The GEO Group once again was sent packing last week when the Gary City Council unanimously rejected a proposal to build an $80 million detention center in the city.
By a 9-0 vote, the city council turned away GEO’s request to build a detention center just north of the Gary/Chicago International Airport.
While the decision capped weeks of protests, the move also reaffirmed public opinion that a detention center is not wanted in Gary. The decision also showed that Gary is a political force that’s not to be reckoned with, regardless of who supports an unpopular project.
With many vacant buildings still standing and unemployment still high, Gary is in dire need of economic development, but not at the city’s soul and image.
GEO said the prison would have included 800 beds on 24 acres across from Gary/Chicago International Airport. It was the same proposal that GEO pitched in November; only this one was dressed up with sweeter pitches to city and business leaders. In closed-door meetings GEO had promised to pay the Gary Economic Development Center an annual fee of $290,000 in addition to $100,000.
It was the old trick of dangling the carrot to woo supporters. To GEO officials, it was needed to push a proposal that was likely to be defeated after city leaders rejected the detention center the first time in November. To Gary residents, GEO’s defeat the second time was even sweeter with the corporation’s beefed up proposal to sway elected officials. No city leader voted in favor of this project and that says a lot. Whether officials genuinely opposed the project or were afraid to cast a yes vote, Gary’s residents won big.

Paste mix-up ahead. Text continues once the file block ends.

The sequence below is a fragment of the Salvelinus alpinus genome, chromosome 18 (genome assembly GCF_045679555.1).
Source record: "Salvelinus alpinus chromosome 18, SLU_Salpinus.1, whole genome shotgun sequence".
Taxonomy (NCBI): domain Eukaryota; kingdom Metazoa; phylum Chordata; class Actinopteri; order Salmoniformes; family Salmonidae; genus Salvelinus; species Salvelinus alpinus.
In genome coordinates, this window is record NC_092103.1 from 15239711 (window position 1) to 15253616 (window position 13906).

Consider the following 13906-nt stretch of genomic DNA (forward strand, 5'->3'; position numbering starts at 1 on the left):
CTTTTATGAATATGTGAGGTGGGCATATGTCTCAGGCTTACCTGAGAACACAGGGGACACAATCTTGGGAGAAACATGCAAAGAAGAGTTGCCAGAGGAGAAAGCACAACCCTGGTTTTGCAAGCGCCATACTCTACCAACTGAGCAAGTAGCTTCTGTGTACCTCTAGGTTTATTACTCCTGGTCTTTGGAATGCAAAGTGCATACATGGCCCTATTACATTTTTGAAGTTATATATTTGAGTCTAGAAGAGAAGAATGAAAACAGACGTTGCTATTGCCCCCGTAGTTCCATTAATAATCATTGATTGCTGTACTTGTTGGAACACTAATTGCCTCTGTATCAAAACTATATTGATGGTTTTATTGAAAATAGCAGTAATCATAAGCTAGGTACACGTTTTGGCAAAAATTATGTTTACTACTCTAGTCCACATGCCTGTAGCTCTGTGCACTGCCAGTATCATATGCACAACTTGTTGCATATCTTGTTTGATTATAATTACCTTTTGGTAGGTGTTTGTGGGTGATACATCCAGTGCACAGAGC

LaVetta Sparks-Wade, D-6th, said a detention center would only further harm Gary’s public image.
“I disagree with the idea that we do not have the luxury of passing this up. I do not believe this is the best project that Gary can take up.”
Will GEO return again to see if the “third time’s a charm” aphorism would work? From the looks of their response after their proposal crushing defeat, the answer is probably not. No one likes a detention center in Gary and this message was clearly sent to GEO that night.
“We are disappointed by tonight’s vote. Our proposed facility would have been an $80 million investment in Gary, created hundreds of construction and full-time jobs, generated $1 million in new tax revenue without having to raise local property or business taxes, and created local contracting opportunities worth more than $1 million.”
Should GEO return, Gary residents will once again be ready for them.